Honduras, Guatemala and El Salvador have signed agreements and resolutions stating that gene-edited organisms that do not fulfill the definition of GMOs should be regulated as conventional. All three countries are actively discussing, harmonizing and deciding on a case-by-case basis how products of gene editing will be regulated.
In 2018, Honduras, Guatemala and 11 other nations, including Argentina, Australia, Brazil and the US, issued a joint statement to the World Trade Organization supporting relaxed regulations for plant gene editing, stating that governments should “avoid arbitrary and unjustifiable distinctions” between crops developed through gene editing and crops developed through conventional breeding. The ministries agreed to avoid obstacles without a scientific basis for the commercialization of products improved by genome editing, exchange information about products’ developments and applicable regulations and explore opportunities for regional harmonization. The agreement does not specifically mention gene-edited animals, which many countries regulate more strictly than crops.
In 2019, the three countries signed an inter-ministerial agreement to streamline the research and commercialization of organisms developed through biotechnology. The agreement requires that each country create a national advisory committee for the risk assessment evaluation of living modified organisms for agricultural use. The agreement also defines “novel combination of new genetic material”, setting the legal basis to define gene-edited products as conventional.
In 2019, Honduras published a resolution to establish a streamlined authorization procedure for organisms developed using new breeding techniques (NBTs). El Salvador is expected to follow Honduras’ lead.
- Fruit fly research: Researchers from IAEA Technical Cooperation in Guatemala and from the US used CRISPR to study how gene editing can be used to address destructive agricultural pests.
2019: Honduras publishes agreement to treat gene editing techniques as equivalent to conventional breeding.
2019: Inter-ministerial agreement RT 65:06.01:18 between Honduras, Guatemala, and El Salvador proposes a streamlined system for the commercialization of crops developed through biotechnology, including a requirement that each country creates a national advisory committee, for the risk assessment evaluation of living modified organisms for agricultural use.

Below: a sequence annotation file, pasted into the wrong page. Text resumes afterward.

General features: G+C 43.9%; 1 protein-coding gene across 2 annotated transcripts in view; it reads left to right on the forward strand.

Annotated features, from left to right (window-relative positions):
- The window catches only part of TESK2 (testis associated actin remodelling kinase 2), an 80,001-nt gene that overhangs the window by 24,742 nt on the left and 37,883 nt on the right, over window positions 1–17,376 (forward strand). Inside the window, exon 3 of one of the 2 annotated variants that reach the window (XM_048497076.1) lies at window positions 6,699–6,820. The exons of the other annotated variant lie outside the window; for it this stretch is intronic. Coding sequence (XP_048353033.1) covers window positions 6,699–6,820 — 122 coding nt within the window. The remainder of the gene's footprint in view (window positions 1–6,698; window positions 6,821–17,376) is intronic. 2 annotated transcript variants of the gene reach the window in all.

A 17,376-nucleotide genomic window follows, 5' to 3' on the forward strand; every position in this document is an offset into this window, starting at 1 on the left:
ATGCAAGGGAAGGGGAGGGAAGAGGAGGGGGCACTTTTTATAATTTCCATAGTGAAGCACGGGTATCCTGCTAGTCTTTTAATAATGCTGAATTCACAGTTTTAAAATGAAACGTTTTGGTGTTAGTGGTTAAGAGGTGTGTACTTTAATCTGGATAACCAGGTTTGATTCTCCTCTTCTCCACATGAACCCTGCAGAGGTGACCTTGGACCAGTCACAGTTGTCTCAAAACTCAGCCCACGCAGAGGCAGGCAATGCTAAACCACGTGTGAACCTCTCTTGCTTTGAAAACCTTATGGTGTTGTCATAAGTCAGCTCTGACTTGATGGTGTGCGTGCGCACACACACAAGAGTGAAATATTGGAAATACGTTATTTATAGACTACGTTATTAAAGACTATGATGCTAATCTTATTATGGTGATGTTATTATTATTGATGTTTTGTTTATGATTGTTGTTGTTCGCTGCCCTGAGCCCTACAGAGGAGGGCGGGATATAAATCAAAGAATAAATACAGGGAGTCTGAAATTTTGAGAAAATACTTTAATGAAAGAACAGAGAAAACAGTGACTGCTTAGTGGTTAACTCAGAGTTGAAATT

2018: Honduras, Guatemala and 11 other nations issue a joint statement supporting agricultural applications of precision biotechnology, stating that governments should “avoid arbitrary and unjustifiable distinctions between end products derived from precision biotechnology and similar end products, obtained through other production methods.”
2018: Draft genetic engineering regulation submitted to the World Trade Organization (WTO) by Guatemala and Honduras seeks to harmonize the testing and commercialization of genetically engineered plants and animals, but the regulation is not intended for innovative biotechnologies like gene editing. It is restrictive of all living modified organisms (LMOs) and requires a confined trial, field experimental trial, and a pre-commercial trial, before attempting a commercial release.
2018: Honduras publishes Guide of Processes and Procedures of the Regulatory System for “Genetically Modified Organisms,” which provides users with procedures to follow in field test, pre-commercial, and commercialization stages of production.
2018: El Salvador concludes GEF program to implement a regulatory framework for agricultural biotechnology, which includes guidelines for technical rulings regarding consumption of genetically engineered organisms.
2017: Honduras’ National Biotechnology and Agricultural Biosafety Committee is created (CNBBA) as part of the National Service of Agrifood Health and Safety (SENASA).
2014: Presidential Decree 207-2014, overseen by the Council of Protected Areas (CONAP), establishes the national policy on genetically engineered organisms, which acts as a disincentive to use biotechnology in agriculture and food production.
2008: Cartagena Protocol (an international agreement) ratified by Honduras, which protects the transport and use of organisms modified by biotechnology.
2004: Cartagena Protocol (an international agreement) ratified by Guatemala, which protects the transport and use of organisms modified by biotechnology.
2003: Cartagena Protocol (an international agreement) ratified by El Salvador, which protects the transport and use of organisms modified by biotechnology.
1998: El Salvador passes Environment Law, which provides regulations for environmental impact studies determining if genetically engineered organisms are harmful to the environment.